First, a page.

By Arwen Hann -
From tiny tauhou (silvereyes) and sparrows to tūī and ruru (moreporks) to ducks and kororā (little blue penguins), all kinds of sick and injured wild birds find their way to the caring hands at BirdCare Aotearoa’s rehabilitation centre in Green Bay, Auckland.
There, just like their human counterparts in hospital, each bird is triaged and then treated, and each has a special chart detailing the circumstances of their admission, their condition, treatment plan and medication and food required.
Both native and non-native species are accepted and treated by the team of vets and volunteers who help with day-to-day care. Birds are brought in by members of the public, vets, and staff from organisations like the SPCA, the Department of Conservation, Fish and Game and local councils.
From small beginnings as a cottage hospital, the centre has grown enormously. Since 2019, when internationally experienced wildlife rehabilitator Dr Lynn Miller came on board, it has developed into a professionally run hospital and rehabilitation centre, and in 2021 changed its name to BirdCare Aotearoa to better reflect its work and values.
Fundraising and Development Coordinator Bianka Atlas says the centre takes great pride in its work.
“It’s almost unrecognisable how far we’ve come in terms of clinical practices”, she says. “Having professional vets on staff along with our dedicated volunteers allows us to provide world-class care. And it is wonderful to see birds released back into the wild fully healthy”.
The centre also plays an important role in education, helping people understand the dangers posed to wild birds and how to care for them. Staff run regular sessions for council and DOC staff who might be involved with birds and interested members of the public, and veterinary nursing students from UNITEC do placements. The centre also collects data to help track the causes of bird injuries and sickness, whether that’s an outbreak of botulism, attacks by cats, or window strikes.
In the past few years, BirdCare Aotearoa has seen a growing number of birds brought in for rehabilitation. 2021 was a record year with more than 6700 birds treated, and 2022 already looks on track to surpass that.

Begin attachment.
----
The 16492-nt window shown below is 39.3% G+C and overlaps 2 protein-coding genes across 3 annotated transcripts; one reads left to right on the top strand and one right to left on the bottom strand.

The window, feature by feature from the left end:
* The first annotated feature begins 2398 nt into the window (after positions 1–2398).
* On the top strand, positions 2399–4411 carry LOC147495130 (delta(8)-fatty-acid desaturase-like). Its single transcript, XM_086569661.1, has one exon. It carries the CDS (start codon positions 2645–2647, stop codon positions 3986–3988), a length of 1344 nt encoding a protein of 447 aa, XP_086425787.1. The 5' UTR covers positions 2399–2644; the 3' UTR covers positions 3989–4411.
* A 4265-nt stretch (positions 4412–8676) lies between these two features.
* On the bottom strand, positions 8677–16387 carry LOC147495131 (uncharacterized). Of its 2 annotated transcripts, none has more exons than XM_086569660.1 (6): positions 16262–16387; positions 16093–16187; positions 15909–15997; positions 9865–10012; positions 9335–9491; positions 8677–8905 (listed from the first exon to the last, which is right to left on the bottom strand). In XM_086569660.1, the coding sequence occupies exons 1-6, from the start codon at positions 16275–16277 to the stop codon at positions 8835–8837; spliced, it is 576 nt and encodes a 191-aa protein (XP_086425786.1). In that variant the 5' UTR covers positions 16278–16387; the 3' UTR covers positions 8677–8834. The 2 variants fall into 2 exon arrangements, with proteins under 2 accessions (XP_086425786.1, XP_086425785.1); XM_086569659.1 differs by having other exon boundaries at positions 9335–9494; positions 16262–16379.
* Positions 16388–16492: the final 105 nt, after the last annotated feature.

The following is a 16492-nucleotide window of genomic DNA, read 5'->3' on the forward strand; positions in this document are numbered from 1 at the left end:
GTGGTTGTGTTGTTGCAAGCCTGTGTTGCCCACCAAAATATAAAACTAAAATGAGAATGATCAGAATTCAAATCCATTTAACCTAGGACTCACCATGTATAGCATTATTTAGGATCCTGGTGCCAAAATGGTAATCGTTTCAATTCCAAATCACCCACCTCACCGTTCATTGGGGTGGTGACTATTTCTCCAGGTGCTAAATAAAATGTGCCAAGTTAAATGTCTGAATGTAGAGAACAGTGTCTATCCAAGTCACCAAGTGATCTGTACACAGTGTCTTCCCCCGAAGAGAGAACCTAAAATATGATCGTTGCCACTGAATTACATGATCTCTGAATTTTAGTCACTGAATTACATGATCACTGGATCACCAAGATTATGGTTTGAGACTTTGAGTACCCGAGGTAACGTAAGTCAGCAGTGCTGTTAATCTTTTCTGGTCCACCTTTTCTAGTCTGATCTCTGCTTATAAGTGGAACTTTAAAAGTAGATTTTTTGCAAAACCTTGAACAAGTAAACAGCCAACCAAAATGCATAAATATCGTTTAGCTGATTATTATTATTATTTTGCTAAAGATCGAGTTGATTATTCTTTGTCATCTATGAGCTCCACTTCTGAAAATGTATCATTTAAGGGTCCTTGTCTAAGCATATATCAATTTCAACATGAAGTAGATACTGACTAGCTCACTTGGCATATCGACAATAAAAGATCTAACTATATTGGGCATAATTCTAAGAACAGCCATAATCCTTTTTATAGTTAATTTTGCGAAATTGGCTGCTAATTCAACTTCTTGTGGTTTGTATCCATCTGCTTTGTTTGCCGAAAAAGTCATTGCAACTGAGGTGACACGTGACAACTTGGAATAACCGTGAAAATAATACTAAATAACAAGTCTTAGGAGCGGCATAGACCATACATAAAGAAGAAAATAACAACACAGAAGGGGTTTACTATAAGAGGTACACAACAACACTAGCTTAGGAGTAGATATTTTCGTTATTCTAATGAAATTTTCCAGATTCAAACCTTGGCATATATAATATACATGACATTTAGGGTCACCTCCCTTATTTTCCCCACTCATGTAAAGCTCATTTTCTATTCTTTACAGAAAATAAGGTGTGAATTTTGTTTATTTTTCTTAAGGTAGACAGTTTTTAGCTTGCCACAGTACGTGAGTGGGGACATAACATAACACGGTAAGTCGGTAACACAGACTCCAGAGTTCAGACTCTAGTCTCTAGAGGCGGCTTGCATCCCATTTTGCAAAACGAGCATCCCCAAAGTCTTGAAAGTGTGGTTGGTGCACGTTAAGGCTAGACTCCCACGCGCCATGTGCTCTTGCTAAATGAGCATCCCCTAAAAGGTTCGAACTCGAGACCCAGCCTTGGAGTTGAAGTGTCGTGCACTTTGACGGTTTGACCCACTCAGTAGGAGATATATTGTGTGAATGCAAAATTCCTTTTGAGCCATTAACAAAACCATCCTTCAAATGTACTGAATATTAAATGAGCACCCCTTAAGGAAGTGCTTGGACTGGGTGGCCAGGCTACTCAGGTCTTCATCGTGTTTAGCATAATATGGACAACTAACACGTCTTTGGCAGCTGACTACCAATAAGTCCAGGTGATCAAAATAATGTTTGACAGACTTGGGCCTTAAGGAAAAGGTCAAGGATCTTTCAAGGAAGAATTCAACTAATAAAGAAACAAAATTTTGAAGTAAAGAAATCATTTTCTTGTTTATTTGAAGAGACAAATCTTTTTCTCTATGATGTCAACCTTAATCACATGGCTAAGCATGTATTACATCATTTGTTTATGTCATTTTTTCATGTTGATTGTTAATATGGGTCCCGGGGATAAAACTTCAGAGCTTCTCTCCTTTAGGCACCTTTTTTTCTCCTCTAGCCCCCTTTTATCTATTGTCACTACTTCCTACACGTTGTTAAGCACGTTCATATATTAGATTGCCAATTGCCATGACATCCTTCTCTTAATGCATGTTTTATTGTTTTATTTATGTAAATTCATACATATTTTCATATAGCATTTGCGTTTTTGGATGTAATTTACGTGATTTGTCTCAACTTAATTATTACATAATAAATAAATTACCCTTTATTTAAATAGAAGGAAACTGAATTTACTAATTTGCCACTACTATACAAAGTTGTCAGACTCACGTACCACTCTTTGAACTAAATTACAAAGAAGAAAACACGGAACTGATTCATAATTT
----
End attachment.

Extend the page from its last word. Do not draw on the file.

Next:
Bianka says that’s due, in part, to more people being aware of the centre but also due to changing circumstances.
“More people are aware of what we do now, and perhaps lockdown played a part as more people were at home to see birds in their local environment,” she says. “But it’s also due to things like increased development and climate change which impacts on weather conditions and habitats”.
The increased numbers put pressure on the centre’s finances, and Bianka says regular donations are a lifeline to keep things running.
“We do apply for grants, mainly for equipment - freezers or heat pads for example, but the hard part is funding for operational costs and salaries. We rely heavily on donations - many from members of the public who have rescued and brought birds to us - to keep the centre running”, she says. “We really do appreciate the support we get from our donors. We want to ensure we can continue caring for wild birds who need us, and we need the community’s support to be able to do that.”.How you can help
By choosing to support BirdCare Aotearoa through The Good Registry, you can help to care for sick and injured birds before they are released back to the wild. Even a small amount can help.
- Just $10 can buy fresh fruit for tauhou/silvereyes
- $20 supplies fresh nectar for 4 tūī
- $50 helps support care for one bird for a day
- $100 contributes to care and physiotherapy for 6 injured kererū/New Zealand pigeons
- $200 funds fresh fish for kororā/little blue penguins for one month
- $500 helps fund one week of food for the hospital’s patients
Just set up ayour registry and choose BirdCare Aotearoa as your charity partner. Or you can choose BirdCare Aotearoa from The Good Registry’s 65 charity partners if you have a Good Gift Card to redeem.